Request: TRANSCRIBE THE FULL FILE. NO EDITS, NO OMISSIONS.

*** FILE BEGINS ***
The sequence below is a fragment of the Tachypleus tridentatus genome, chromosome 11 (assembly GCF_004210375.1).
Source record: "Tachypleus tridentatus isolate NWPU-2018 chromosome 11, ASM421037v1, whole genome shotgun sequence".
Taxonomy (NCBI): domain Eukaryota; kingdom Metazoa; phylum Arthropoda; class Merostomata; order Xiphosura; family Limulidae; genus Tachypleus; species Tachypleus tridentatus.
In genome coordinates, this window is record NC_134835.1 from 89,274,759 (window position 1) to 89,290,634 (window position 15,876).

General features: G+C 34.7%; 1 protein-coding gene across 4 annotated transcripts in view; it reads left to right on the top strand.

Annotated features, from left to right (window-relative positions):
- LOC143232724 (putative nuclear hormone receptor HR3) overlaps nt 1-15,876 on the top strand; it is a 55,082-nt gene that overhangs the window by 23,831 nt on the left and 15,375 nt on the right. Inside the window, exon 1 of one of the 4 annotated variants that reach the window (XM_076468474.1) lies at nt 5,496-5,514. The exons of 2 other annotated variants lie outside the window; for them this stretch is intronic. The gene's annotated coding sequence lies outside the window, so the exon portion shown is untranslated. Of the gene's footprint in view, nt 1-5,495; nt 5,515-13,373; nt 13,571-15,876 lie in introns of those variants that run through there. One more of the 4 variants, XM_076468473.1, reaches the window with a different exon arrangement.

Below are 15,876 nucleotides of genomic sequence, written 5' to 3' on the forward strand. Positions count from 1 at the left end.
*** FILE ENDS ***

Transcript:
The sequence below is a fragment of the Tachypleus tridentatus genome, chromosome 11 (assembly GCF_004210375.1).
Source record: "Tachypleus tridentatus isolate NWPU-2018 chromosome 11, ASM421037v1, whole genome shotgun sequence".
Taxonomy (NCBI): domain Eukaryota; kingdom Metazoa; phylum Arthropoda; class Merostomata; order Xiphosura; family Limulidae; genus Tachypleus; species Tachypleus tridentatus.
In genome coordinates, this window is record NC_134835.1 from 89,274,759 (window position 1) to 89,290,634 (window position 15,876).

General features: G+C 34.7%; 1 protein-coding gene across 4 annotated transcripts in view; it reads left to right on the top strand.

Annotated features, from left to right (window-relative positions):
- LOC143232724 (putative nuclear hormone receptor HR3) overlaps nt 1-15,876 on the top strand; it is a 55,082-nt gene that overhangs the window by 23,831 nt on the left and 15,375 nt on the right. Inside the window, exon 1 of one of the 4 annotated variants that reach the window (XM_076468474.1) lies at nt 5,496-5,514. The exons of 2 other annotated variants lie outside the window; for them this stretch is intronic. The gene's annotated coding sequence lies outside the window, so the exon portion shown is untranslated. Of the gene's footprint in view, nt 1-5,495; nt 5,515-13,373; nt 13,571-15,876 lie in introns of those variants that run through there. One more of the 4 variants, XM_076468473.1, reaches the window with a different exon arrangement.

Below are 15,876 nucleotides of genomic sequence, written 5' to 3' on the forward strand. Positions count from 1 at the left end.